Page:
4. D) remain unchanged in the near-term and rise later on.

 

 

 

49) An inverted yield curve predicts that short-term interest rates

  1. A) are expected to rise in the future.
  2. B) will rise and then fall in the future.
  3. C) will remain unchanged in the future.
  4. D) will fall in the future.

 

 

 

50) When short-term interest rates are expected to fall sharply in the future, the yield curve will

  1. A) slope up.
  2. B) be flat.
  3. C) be inverted.
  4. D) be an inverted U shape.

 

 

 

51) If investors expect interest rates to fall significantly in the future, the yield curve will be inverted. This means that the yield curve has a ________ slope.

  1. A) steep upward
  2. B) slight upward
  3. C) flat
  4. D) downward

 

 

 

52) When the yield curve is flat or downward-sloping, it suggest that the economy is more likely to enter

  1. A) a recession.
  2. B) an expansion.
  3. C) a boom time.
  4. D) a period of increasing output.

 

 

 

53) A ________ yield curve predicts a future increase in inflation.

  1. A) steeply upward sloping
  2. B) slight upward sloping
  3. C) flat
  4. D) downward sloping

 

 

 

54) If a higher inflation is expected, what would you expect to happen to the shape of the yield curve? Why?

 

Economics of Money, Banking, and Financial Markets, 11e (Mishkin)

Chapter 7   The Stock Market, the Theory of Rational Expectations, and the Efficient Market Hypothesis

 

7.1   Computing the Price of Common Stock

 

1) A stockholder’s ownership of a company’s stock gives her the right to

  1. A) vote and be the primary claimant of all cash flows.
  2. B) vote and be the residual claimant of all cash flows.
  3. C) manage and assume responsibility for all liabilities.
  4. D) vote and assume responsibility for all liabilities.

 

 

 

2) Stockholders are residual claimants, meaning that they

  1. A) have the first priority claim on all of a company’s assets.
  2. B) are liable for all of a company’s debts.
  3. C) will never share in a company’s profits.
  4. D) receive the remaining cash flow after all other claims are paid.

 

 

 

3) Periodic payments of net earnings to shareholders are known as

  1. A) capital gains.
  2. B) dividends.
  3. C) profits.
  4. D) interest.

 

 

 

4) The value of any investment is found by computing the

  1. A) present value of all future sales.
  2. B) present value of all future liabilities.
  3. C) future value of all future expenses.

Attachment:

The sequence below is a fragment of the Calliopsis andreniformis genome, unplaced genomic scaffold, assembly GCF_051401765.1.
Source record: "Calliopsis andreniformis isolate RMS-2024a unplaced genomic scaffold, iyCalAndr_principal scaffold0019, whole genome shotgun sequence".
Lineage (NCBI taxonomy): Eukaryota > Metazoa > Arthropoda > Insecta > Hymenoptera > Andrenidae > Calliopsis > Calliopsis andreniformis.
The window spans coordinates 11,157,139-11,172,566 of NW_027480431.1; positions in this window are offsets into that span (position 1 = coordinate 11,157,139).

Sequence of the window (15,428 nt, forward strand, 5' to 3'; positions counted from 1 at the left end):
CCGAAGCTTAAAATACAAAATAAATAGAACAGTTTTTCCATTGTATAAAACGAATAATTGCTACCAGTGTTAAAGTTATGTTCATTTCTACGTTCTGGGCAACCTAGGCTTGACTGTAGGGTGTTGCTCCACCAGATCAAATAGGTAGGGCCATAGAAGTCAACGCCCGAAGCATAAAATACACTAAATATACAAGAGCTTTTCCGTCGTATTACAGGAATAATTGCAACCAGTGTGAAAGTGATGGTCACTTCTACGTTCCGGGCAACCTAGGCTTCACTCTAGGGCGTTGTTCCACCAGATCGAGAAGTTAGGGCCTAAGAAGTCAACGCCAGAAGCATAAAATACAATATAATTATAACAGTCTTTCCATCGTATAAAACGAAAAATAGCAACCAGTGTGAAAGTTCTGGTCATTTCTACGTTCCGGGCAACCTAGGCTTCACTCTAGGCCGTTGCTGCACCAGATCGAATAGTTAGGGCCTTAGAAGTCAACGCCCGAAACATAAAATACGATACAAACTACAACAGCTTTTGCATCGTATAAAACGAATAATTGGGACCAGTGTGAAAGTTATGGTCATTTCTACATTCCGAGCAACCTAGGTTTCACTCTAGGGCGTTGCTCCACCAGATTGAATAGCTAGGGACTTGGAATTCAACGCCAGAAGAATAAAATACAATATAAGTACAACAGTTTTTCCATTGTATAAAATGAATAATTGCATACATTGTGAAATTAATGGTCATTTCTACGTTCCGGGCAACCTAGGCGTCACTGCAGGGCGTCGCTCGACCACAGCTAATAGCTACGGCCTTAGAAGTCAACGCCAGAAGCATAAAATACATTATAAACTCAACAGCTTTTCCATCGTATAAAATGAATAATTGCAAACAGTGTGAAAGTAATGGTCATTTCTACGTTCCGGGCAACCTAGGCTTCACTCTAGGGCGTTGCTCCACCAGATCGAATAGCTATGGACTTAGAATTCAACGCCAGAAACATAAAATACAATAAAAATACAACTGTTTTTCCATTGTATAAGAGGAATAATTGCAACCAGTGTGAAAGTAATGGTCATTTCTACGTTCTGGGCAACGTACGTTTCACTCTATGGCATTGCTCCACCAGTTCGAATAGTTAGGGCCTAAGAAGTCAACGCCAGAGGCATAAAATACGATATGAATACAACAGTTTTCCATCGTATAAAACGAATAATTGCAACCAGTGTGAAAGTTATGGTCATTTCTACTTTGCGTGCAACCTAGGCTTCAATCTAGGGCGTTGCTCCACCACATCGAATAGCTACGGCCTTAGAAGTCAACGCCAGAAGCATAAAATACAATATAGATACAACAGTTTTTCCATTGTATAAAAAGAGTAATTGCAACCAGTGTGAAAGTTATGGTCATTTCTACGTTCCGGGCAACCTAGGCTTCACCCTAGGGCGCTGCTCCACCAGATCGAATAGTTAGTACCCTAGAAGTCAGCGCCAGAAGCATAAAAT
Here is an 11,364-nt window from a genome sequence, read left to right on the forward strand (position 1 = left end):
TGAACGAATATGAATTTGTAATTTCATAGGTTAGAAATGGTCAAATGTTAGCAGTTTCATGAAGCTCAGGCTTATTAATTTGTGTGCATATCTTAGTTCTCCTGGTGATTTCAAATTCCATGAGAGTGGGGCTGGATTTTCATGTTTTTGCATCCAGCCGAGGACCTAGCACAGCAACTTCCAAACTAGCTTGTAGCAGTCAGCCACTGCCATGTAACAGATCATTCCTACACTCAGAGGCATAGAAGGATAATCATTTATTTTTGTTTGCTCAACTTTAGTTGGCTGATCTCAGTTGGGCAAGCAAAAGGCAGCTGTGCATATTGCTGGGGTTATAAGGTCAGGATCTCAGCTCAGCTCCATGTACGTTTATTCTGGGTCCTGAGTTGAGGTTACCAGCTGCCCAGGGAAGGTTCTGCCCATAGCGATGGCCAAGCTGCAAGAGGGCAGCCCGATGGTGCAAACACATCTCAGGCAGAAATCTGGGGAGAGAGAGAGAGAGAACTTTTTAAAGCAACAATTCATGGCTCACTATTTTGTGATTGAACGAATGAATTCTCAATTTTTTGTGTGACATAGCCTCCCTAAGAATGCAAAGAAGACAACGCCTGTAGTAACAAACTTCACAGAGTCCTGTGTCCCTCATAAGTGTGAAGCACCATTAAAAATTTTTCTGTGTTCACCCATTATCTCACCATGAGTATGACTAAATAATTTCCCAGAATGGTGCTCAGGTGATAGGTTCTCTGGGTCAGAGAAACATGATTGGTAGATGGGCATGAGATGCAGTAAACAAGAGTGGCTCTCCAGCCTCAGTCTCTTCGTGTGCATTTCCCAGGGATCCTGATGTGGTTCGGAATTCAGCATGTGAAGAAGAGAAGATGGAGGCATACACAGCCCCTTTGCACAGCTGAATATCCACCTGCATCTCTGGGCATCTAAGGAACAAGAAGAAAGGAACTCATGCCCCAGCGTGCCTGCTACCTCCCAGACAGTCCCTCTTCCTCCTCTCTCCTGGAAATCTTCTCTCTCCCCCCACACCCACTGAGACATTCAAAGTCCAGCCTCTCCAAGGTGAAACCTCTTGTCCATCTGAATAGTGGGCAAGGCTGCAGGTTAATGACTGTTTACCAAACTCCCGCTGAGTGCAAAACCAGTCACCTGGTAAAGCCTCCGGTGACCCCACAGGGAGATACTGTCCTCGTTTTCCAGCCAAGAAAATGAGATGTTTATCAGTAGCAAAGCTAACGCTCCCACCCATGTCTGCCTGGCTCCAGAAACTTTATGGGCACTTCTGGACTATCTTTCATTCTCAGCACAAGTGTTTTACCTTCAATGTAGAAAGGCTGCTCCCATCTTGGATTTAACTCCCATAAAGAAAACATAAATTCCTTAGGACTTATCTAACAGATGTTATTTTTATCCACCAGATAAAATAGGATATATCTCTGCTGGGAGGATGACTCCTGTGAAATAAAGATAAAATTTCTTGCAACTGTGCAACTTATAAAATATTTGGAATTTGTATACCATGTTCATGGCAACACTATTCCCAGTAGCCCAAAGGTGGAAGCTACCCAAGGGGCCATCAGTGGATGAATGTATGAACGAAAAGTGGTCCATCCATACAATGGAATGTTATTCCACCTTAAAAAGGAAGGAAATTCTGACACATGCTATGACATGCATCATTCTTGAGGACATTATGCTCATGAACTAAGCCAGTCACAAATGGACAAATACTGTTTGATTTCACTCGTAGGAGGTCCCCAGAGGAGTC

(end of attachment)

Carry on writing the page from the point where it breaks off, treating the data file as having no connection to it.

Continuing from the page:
4. D) present value of all future cash flows.

 

 

 

5) In the one-period valuation model, the value of a share of stock today depends upon

  1. A) the present value of both the dividends and the expected sales price.
  2. B) only the present value of the future dividends.
  3. C) the actual value of the dividends and expected sales price received in one year.
  4. D) the future value of dividends and the actual sales price.

 

 

 

6) In the one-period valuation model, the current stock price increases if

  1. A) the expected sales price increases.
  2. B) the expected sales price falls.
  3. C) the required return increases.
  4. D) dividends are cut.

 

 

 

7) In the one-period valuation model, an increase in the required return on investments in equity

  1. A) increases the expected sales price of a stock.
  2. B) increases the current price of a stock.
  3. C) reduces the expected sales price of a stock.
  4. D) reduces the current price of a stock.

 

 

 

8) In a one-period valuation model, a decrease in the required return on investments in equity causes a(n) ________ in the ________ price of a stock.

  1. A) increase; current
  2. B) increase; expected sales
  3. C) decrease; current
  4. D) decrease; expected sales

 

 

 

9) Using the one-period valuation model, assuming a year-end dividend of $0.11, an expected sales price of $110, and a required rate of return of 10%, the current price of the stock would be

  1. A) $110.11.
  2. B) $121.12.
  3. C) $100.10.
  4. D) $100.11

 

 

 

10) Using the one-period valuation model, assuming a year-end dividend of $1.00, an expected sales price of $100, and a required rate of return of 5%, the current price of the stock would be

  1. A) $110.00.
  2. B) $101.00.
  3. C) $100.00.
  4. D) $96.19.

 

 

 

11) In the generalized dividend model, if the expected sales price is in the distant future

  1. A) it does not affect the current stock price.
  2. B) it is more important than dividends in determining the current stock price.